But on this subject we have explicitly stated in our Confession, that we do not agree with the Donatists and Wickliffites, who held that those commit sin, who receive the Sacraments in the church from ungodly ministers. This, we think, is sufficient to defend and sustain our definition of the church. And, since the true church is called in the Scriptures, the body of Christ, it is utterly impossible to speak of it otherwise than we have spoken.
It is certainly evident, that hypocrites and the ungodly cannot be the body of Christ, but belong to the kingdom of the devil, who has taken them captive, and rules them at pleasure. All this is indisputably clear. But if our adversaries still continue their calumniation, they shall be further replied to.
 Our adversaries also condemn that part of the seventh article, in which we say, that it is sufficient for the unity of the church, to agree in the Gospel and in the administration of the Sacraments, and that human ordinances need not everywhere be uniform. This they grant, so far as to say, that the unity of the church does not require special traditions [concerning rites and ceremonies,] (traditiones particulares) to be alike. But they maintain, that the true unity of the church calls for uniformity in general or universal traditions (traditiones universales).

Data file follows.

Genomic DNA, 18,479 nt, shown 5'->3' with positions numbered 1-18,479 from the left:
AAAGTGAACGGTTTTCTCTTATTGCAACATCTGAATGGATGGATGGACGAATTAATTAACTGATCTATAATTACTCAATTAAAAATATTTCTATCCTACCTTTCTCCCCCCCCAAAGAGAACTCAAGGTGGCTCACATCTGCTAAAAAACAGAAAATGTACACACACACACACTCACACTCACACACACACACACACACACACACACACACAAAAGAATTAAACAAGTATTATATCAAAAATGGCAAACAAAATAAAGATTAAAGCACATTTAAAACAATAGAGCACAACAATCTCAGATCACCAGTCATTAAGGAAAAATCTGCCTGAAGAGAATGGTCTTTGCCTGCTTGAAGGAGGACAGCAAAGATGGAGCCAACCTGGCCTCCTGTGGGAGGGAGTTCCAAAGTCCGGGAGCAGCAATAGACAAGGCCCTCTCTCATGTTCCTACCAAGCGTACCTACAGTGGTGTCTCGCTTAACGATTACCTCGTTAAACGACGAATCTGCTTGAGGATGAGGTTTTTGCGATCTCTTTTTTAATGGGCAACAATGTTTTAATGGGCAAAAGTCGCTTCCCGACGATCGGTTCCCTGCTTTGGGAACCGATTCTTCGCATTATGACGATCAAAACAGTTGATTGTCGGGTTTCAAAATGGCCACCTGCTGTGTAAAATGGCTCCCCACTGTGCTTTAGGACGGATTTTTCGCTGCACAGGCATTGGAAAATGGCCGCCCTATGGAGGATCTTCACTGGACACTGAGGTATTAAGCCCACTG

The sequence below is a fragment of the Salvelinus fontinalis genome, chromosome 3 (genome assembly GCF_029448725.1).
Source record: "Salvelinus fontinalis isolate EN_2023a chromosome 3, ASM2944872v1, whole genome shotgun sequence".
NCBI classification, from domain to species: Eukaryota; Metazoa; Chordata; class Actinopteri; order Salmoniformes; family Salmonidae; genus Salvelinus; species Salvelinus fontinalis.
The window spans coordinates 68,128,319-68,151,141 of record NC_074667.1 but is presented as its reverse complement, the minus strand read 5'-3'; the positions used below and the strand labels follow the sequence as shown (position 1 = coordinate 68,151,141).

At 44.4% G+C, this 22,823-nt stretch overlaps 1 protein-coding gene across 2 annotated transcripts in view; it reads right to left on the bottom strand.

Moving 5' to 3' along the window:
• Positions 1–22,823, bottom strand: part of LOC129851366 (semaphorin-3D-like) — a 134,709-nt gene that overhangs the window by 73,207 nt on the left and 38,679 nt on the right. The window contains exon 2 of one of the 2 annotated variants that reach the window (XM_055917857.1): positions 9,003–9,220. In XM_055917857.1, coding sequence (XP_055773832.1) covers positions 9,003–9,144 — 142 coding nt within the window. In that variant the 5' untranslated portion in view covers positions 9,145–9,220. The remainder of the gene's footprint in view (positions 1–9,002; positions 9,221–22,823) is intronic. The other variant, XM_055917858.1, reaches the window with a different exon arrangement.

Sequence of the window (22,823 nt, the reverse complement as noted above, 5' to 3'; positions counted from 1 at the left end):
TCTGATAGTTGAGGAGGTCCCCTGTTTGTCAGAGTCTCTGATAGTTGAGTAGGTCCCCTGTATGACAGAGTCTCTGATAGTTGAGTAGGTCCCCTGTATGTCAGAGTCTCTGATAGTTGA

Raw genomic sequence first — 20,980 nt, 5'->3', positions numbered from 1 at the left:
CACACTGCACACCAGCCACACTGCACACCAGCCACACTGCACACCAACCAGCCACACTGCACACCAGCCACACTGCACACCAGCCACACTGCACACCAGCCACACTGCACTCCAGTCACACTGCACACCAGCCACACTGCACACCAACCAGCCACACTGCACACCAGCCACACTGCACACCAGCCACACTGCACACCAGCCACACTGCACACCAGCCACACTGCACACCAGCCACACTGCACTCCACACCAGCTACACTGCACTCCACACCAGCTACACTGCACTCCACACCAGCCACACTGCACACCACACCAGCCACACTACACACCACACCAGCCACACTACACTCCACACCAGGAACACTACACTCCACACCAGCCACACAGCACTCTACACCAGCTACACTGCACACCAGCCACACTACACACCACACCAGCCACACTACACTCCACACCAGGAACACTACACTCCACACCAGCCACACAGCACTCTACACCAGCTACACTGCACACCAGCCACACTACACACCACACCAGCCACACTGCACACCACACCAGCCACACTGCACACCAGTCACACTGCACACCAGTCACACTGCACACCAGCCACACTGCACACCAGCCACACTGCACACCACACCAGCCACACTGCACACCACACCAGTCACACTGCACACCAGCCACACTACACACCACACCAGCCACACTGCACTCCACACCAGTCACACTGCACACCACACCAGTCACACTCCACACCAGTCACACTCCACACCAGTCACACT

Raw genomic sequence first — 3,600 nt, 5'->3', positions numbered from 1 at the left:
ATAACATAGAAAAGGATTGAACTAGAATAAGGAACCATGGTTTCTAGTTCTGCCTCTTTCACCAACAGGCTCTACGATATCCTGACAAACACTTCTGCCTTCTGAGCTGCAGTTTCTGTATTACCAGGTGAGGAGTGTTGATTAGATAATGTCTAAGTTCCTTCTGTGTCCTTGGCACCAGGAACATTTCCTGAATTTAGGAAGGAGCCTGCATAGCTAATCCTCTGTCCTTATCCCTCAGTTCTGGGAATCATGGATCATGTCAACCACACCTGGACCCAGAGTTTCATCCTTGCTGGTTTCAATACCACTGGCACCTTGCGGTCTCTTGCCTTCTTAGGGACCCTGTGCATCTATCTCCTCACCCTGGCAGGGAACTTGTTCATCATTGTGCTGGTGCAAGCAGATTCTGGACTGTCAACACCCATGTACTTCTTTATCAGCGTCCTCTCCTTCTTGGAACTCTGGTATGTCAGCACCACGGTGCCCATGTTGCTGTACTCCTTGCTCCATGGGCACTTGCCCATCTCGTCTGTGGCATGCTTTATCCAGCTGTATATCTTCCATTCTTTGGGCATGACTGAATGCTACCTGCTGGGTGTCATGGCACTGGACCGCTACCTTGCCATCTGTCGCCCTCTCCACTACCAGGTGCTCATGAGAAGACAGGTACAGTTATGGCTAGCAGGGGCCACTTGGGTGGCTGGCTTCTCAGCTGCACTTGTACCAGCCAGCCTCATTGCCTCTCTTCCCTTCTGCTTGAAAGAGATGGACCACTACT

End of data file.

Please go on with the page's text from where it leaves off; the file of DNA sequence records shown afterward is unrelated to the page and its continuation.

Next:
This is a most awkward distinction. We say that those are one church who believe in one Christ, and have one Gospel, one Spirit, one faith, and the same Sacraments; we are therefore speaking of spiritual unity, without which, faith and a Christian character cannot exist. This unity, then, we say, does not require human ordinances, whether universal or particular, to be everywhere alike.
For righteousness before God, which is brought by faith, does not depend on external ceremonies, or human ordinances, and faith is a light in the heart, which renovates and quickens it. To this work, external ordinances or ceremonies, whether universal or particular, contribute little or nothing.
 And we had good cause for drawing up this article; for many great errors and foolish opinions concerning human traditions have crept into the church. Some imagined, that, without such human ordinances, Christian holiness and faith avail nothing in the sight of God; and that no one can be a Christian, unless he observe such traditions; while they are nothing but external ordinances, which often accidentally, or for certain reasons, differ in various places, as, in their worldly government, cities have different customs. We also read in history, that churches have excommunicated each other, on account of such ordinances, for instance, in regard to Easter day, images, and the like.